"Alright, alright," Arkan began, bellowing over the shouting as he moved into the crowd and between Nge'Tu and Cayle. "What the hell's going on here?"

Cayle, naturally, was the first to chime in. "These back stabbing twig-shooters are talkin' about turning tail!" Cayle spat as he spoke, and Arkan could detect the distinct stench of gin on his breath. Great, a drunk sergeant and a platoon of equally sloshed men, just what Captain Arkan needed. "A little bit of down time from this butchering and they get all impatient. It's pathetic." He hocked a glob of alcohol soaked spit into the direction of Nge'Tu. "You know what I think? I think they like shooting us in the back and watching us get chopped up like meat in a slaughter house. 'Cause that's what ol' Hell's Pot is, a damned slaughter house! And I think if they're not seeing us get our asses handed to us then they get bored!" That was the new-found nickname for The Hellespont Bastion: Ol' Hell's Pot, or Hell's Pisspot, depending on how drunk one was.

"I don't necessarily care what you think, Cayle." Arkan said firmly. "Why don't you just go lie down somewhere and snooze it off." Not waiting for his response Arkan turned to Nge'Tu. "Now, what do you have to say?" He asked with as much composure as he could muster.

"We're not going to sit around waiting for you men to find your courage." Nge'Tu explained. "There are battles to be fought and a war to be won. If we are idle here then we are useless while our brethren die in the north. If you are not going to attack The Hellespont then release us so that we may make use of ourselves. If you do not we will simply leave." After that the archer captain folded his arms across his chest and peered at Captain Arkan with all the nonchalant patience a fir'Bolg contained.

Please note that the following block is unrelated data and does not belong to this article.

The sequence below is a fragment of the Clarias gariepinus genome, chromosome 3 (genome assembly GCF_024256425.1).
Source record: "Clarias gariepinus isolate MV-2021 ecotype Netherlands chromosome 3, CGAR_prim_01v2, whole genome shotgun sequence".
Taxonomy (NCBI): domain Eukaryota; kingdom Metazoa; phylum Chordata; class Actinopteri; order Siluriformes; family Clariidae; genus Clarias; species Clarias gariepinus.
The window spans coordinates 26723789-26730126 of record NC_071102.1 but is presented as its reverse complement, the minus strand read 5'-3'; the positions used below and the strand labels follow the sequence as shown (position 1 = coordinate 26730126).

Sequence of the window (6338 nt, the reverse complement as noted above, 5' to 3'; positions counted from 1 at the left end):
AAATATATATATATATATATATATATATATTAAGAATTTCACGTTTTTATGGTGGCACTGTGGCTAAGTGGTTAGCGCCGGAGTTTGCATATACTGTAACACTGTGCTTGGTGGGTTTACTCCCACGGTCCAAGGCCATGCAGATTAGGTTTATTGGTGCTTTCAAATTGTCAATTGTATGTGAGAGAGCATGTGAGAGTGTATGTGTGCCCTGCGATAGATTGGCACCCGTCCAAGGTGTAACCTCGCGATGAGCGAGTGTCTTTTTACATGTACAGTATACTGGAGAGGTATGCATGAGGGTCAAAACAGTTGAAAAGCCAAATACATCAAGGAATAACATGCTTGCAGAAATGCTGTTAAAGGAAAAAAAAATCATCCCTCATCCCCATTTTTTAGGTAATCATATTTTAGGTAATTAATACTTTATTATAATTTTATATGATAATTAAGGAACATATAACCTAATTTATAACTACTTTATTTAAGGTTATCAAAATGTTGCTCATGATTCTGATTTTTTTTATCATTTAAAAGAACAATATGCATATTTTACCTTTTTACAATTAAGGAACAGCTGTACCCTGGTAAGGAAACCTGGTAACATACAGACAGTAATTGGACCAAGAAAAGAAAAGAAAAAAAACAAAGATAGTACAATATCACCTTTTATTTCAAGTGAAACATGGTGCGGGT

Arkan took a minute and scratched the stubble on his cheeks. It was time to act. He couldn't afford to lose the aid of the fir'Bolg, especially not now. Whether he had a plan or not it was time for action. Any action.

"Give me time to formulate a decent attack-"

"You have had five days!" The archer exclaimed. "Let us act. Now."

Arkan turned to Marcus who was now standing to his left rear. The old man turned to his aide and leaned in to speak quietly. "How far away are they?" He asked softly.

Marcus was silent for a moment. "Less than a day." He replied with equal quiet.

"Can we afford to move out? Will they catch up with us?"

Marcus smirked a bit. "Are you kidding me?" He remarked with a coy expression. "It won't be a problem, I assure you." That seemed to satisfy the captain. He had reinforcements coming. Not many, but good ones. Men that he had found by chance and had begged to aid him. Of course, none of the men knew about this, it would only further enrage them, crushing their already dying pride. But if they could just hold out for the reinforcements then the tide could be turned, and the bastion retaken.

"Okay, fine." Captain Arkan said, resuming his original volume and turning back around to face his troops. "We'll move out." He turned to the throngs of warriors crowded around him. "Pack it up! We'll leave at dusk and get within a half league of the fortress. From there we'll try and launch an attack."

A moment of sheer uncertainty passed through the crowd. They had gone from four hundred men to one hundred and fifty in three weeks. And now they were being asked to go back? It would take a full on attack just to punch through the Thrall-filled fields surrounding The Hellespont. An attack now would be suicide.

It would take a miracle.

And those were in short supply these days.

~ You have reached your journey's end ~